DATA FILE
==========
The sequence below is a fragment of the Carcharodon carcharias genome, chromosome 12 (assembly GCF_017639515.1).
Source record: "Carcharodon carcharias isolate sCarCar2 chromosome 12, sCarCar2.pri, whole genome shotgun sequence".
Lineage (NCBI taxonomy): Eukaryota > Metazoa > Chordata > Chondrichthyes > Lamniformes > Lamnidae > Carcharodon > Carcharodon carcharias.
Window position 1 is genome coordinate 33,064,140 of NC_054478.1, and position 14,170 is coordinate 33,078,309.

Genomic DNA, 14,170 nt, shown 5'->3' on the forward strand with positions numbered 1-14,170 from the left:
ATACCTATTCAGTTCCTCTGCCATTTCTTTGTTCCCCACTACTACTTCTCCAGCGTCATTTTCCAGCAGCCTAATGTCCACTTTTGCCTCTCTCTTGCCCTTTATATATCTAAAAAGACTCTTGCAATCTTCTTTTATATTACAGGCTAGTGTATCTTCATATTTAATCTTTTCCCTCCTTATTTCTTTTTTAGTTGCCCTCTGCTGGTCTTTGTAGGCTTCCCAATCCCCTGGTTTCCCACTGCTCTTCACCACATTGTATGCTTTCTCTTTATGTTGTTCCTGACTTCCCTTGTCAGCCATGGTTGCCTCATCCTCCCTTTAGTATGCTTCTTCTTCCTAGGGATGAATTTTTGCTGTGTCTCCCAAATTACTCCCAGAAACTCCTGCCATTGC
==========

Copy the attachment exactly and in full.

The sequence below is a fragment of the Carcharodon carcharias genome, chromosome 12 (assembly GCF_017639515.1).
Source record: "Carcharodon carcharias isolate sCarCar2 chromosome 12, sCarCar2.pri, whole genome shotgun sequence".
Lineage (NCBI taxonomy): Eukaryota > Metazoa > Chordata > Chondrichthyes > Lamniformes > Lamnidae > Carcharodon > Carcharodon carcharias.
Window position 1 is genome coordinate 33,064,140 of NC_054478.1, and position 14,170 is coordinate 33,078,309.

Genomic DNA, 14,170 nt, shown 5'->3' on the forward strand with positions numbered 1-14,170 from the left:
ATACCTATTCAGTTCCTCTGCCATTTCTTTGTTCCCCACTACTACTTCTCCAGCGTCATTTTCCAGCAGCCTAATGTCCACTTTTGCCTCTCTCTTGCCCTTTATATATCTAAAAAGACTCTTGCAATCTTCTTTTATATTACAGGCTAGTGTATCTTCATATTTAATCTTTTCCCTCCTTATTTCTTTTTTAGTTGCCCTCTGCTGGTCTTTGTAGGCTTCCCAATCCCCTGGTTTCCCACTGCTCTTCACCACATTGTATGCTTTCTCTTTATGTTGTTCCTGACTTCCCTTGTCAGCCATGGTTGCCTCATCCTCCCTTTAGTATGCTTCTTCTTCCTAGGGATGAATTTTTGCTGTGTCTCCCAAATTACTCCCAGAAACTCCTGCCATTGC